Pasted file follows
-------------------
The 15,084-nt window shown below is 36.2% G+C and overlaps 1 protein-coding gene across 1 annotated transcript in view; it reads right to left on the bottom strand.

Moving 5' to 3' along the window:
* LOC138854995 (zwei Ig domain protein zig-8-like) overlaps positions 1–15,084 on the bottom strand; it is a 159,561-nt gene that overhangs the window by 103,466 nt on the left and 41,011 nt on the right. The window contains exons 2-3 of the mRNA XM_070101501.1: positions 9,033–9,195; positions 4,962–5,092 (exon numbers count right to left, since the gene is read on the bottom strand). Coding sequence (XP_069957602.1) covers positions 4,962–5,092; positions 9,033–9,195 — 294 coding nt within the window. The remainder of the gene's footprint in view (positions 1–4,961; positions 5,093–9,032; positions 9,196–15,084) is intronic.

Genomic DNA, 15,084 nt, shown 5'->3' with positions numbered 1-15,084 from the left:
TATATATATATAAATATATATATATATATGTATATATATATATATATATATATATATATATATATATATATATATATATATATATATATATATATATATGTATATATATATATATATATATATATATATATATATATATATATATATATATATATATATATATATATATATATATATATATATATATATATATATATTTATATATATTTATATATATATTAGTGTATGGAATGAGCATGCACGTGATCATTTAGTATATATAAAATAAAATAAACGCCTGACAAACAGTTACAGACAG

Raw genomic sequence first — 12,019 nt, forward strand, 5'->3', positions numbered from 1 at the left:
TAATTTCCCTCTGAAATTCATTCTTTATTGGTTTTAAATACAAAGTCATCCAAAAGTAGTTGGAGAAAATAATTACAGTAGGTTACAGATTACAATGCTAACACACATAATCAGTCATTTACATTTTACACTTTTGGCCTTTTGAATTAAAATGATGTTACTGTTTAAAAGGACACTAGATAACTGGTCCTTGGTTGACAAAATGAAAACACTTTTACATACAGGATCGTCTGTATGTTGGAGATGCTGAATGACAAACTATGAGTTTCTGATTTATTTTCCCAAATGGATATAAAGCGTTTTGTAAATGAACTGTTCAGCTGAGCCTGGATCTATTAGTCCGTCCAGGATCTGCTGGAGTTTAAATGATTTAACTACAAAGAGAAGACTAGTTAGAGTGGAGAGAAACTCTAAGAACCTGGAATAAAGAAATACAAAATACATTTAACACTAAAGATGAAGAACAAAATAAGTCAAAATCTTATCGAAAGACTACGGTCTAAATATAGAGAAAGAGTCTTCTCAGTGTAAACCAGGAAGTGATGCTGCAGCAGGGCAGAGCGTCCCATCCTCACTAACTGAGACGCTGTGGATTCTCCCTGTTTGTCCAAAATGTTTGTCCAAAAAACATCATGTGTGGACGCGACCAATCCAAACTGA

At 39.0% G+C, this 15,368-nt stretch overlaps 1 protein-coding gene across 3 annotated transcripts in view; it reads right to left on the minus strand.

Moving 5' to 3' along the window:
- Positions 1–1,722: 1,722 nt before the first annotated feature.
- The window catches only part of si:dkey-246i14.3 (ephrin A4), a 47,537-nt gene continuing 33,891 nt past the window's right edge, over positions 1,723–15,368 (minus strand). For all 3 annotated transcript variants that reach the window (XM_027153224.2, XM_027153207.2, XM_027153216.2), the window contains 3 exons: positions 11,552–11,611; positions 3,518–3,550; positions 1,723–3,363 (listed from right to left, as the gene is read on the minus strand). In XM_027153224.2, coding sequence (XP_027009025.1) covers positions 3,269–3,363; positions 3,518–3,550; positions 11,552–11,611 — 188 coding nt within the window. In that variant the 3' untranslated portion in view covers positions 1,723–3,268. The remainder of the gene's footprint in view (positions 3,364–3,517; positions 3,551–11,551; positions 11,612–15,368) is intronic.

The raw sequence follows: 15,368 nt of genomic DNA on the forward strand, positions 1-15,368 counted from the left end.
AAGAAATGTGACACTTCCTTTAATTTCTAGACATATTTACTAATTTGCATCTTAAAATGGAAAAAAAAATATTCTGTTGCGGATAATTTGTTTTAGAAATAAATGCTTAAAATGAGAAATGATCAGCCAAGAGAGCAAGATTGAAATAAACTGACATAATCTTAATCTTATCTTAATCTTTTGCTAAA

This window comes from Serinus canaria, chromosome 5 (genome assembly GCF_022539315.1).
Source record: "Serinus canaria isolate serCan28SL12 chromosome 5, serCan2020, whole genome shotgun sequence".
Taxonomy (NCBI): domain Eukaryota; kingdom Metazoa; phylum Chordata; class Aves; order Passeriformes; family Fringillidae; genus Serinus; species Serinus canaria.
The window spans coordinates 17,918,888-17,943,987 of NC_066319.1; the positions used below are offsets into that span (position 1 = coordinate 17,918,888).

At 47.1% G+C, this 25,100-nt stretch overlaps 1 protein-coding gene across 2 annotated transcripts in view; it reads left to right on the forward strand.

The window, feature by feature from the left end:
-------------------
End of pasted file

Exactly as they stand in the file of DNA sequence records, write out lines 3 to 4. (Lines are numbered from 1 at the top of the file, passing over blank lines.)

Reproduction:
* LOC138854995 (zwei Ig domain protein zig-8-like) overlaps positions 1–15,084 on the bottom strand; it is a 159,561-nt gene that overhangs the window by 103,466 nt on the left and 41,011 nt on the right. The window contains exons 2-3 of the mRNA XM_070101501.1: positions 9,033–9,195; positions 4,962–5,092 (exon numbers count right to left, since the gene is read on the bottom strand). Coding sequence (XP_069957602.1) covers positions 4,962–5,092; positions 9,033–9,195 — 294 coding nt within the window. The remainder of the gene's footprint in view (positions 1–4,961; positions 5,093–9,032; positions 9,196–15,084) is intronic.

Genomic DNA, 15,084 nt, shown 5'->3' with positions numbered 1-15,084 from the left: